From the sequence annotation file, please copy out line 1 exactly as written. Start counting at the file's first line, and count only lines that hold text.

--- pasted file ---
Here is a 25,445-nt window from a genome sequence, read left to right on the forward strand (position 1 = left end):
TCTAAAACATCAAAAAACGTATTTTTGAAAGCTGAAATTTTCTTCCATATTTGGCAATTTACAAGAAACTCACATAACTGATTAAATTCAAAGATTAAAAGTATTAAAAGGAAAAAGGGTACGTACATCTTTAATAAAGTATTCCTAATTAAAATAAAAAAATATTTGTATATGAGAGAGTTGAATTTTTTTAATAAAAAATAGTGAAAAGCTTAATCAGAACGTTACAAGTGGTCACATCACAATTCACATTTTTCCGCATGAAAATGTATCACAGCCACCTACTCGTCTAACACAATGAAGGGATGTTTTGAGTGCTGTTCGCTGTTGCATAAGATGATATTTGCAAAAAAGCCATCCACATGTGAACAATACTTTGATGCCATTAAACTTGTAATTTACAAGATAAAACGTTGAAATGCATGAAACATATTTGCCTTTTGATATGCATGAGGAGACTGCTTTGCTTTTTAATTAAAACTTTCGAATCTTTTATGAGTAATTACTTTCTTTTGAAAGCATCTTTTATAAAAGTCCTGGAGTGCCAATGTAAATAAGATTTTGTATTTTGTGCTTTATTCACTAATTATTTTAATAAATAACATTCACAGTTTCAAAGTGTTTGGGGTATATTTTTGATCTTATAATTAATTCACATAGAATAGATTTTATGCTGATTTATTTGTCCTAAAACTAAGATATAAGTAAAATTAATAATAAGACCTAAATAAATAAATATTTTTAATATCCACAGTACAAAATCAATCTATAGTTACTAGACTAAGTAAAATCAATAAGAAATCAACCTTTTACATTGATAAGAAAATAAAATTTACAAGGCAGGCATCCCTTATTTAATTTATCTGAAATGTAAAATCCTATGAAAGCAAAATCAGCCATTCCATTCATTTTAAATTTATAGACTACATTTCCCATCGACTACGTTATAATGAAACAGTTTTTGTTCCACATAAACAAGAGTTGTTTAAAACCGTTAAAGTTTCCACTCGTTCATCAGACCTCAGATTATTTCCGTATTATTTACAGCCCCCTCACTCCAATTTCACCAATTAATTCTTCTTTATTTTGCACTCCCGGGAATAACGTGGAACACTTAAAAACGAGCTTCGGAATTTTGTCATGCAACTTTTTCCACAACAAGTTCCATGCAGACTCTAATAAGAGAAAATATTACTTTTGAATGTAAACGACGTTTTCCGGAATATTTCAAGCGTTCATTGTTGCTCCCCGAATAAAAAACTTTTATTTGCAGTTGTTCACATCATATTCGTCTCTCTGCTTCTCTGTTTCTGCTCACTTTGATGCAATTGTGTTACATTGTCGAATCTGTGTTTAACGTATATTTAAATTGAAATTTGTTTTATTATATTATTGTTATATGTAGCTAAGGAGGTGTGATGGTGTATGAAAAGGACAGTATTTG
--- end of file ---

Here is a 25,445-nt window from a genome sequence, read left to right on the forward strand (position 1 = left end):